It’s New Year’s resolution time again. If you are anything like me, you make the same list every year:
- Lose 10 pounds
- Organize the house
- Pack organic, macrobiotic, waste-free lunches for the kids
And by February the gym class schedule “doesn’t work for me”, the house is a mess, and the kids are buying cookies for lunch in the cafeteria.
Goal setting in general is a good practice, but maybe these aren’t the right goals. Maybe these aren’t that important and therefore not very motivating… So I wondered, what do we, as a household, truly need to work on?
Last week my attention turned to a small gift that my daughter received for the holidays, a Moonjar. A Moonjar is an “allowance manager” or bank that has three compartments — one for spending, one for saving, and one for giving. It’s a great tool for budgeting and learning the value of a dollar.
Feeling a little light in the wallet after December, the Moonjar inspired me to embark on a financial reset. My new resolution would be to buy nothing for the month of January.
I know, crazy right? Well, not as crazy as it sounds. With the exception of essentials — groceries, medications, hygiene products, gas, utilities — I will beg, borrow, or swap whatever else I need. As a family, we’ll also need to figure out what we can make instead of buy (lunches, kombucha, coffee, etc.). Eliminating little luxury items can add up to big savings and cut down on mindless spending.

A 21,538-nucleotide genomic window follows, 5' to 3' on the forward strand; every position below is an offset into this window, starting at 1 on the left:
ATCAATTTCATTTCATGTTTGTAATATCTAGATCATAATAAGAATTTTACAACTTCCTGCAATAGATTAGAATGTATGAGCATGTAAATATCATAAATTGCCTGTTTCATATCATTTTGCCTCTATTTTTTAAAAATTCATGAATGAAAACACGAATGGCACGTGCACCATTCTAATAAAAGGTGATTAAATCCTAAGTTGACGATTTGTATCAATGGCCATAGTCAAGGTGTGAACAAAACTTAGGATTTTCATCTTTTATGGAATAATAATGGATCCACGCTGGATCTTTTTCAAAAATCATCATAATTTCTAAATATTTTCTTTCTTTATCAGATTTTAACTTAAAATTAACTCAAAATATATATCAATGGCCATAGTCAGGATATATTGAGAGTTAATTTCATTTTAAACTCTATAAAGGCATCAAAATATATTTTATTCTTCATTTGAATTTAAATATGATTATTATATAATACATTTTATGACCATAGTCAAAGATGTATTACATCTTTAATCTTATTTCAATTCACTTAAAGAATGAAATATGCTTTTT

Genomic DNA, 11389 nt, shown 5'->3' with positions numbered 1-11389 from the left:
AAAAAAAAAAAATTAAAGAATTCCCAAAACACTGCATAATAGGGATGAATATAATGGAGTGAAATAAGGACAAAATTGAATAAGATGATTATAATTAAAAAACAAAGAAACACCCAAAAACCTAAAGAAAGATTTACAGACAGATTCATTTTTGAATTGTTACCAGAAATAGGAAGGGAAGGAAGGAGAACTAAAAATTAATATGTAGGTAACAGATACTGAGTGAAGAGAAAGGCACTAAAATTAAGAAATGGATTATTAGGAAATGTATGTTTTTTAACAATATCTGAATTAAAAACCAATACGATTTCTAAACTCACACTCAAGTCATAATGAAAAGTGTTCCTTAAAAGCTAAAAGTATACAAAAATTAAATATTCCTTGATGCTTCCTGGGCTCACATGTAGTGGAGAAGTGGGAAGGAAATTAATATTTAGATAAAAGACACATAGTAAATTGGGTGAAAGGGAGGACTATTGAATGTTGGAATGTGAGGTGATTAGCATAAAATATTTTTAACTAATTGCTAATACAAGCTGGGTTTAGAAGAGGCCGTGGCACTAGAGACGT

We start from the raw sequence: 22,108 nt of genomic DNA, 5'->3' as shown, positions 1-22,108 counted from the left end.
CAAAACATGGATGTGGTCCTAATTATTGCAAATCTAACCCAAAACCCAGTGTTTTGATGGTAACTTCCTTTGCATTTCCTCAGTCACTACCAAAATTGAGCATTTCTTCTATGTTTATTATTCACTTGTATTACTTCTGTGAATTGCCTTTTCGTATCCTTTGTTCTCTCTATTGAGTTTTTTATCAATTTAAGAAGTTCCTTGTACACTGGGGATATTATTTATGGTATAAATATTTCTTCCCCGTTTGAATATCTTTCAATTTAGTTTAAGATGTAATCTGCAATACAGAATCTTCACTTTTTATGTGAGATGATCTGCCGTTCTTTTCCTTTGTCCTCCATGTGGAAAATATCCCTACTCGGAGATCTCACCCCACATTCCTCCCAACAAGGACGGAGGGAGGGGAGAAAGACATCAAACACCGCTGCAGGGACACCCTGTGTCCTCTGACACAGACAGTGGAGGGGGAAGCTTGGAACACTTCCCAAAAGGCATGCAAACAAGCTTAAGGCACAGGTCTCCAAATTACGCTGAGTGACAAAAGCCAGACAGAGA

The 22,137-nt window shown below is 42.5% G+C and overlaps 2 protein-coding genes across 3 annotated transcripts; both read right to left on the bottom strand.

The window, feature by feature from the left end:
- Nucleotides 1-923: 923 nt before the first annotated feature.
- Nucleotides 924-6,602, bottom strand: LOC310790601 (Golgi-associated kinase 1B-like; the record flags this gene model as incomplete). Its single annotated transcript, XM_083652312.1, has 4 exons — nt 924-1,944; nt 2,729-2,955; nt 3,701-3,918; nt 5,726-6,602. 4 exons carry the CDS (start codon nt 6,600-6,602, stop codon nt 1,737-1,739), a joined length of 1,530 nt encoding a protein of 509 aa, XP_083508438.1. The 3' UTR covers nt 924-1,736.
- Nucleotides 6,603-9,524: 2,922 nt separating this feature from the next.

Besides saving money, there are environmental and social implications of buying less stuff. It can reduce household waste and lead to more conscious consumption once the challenge is over. Some questions I will be pondering are:
Do I really need this?
What is its lifecycle? What went into making it (time, labour, resources)?
What are the alternatives?
Where did it come from? How did it get here?
What is its environmental and social impact?
Who benefits from the purchase? What will it do for me?
What’s in it? Who made it?
To help my family through this journey I have joined a local Facebook group called Buy Nothing Reston where users post items they wish to give away or trade, as well as items they are in search of (ISO). This group has almost 400 members who live in Reston and bills itself as “an adult-only, hyper-local gift economy.” The group is part of a national initiative, The Buy Nothing Project, which aims to “set aside the model of our cash economy in favor of creatively and collaboratively sharing the abundance around us.” Anyone may join this group as long as they live within the approved boundaries.
I am not sure where we will end up at the end of the month, but this resolution is definitely worth the effort. Does anyone have experience with a Buy Nothing Month? Please share your tips in the comments section and wish me luck!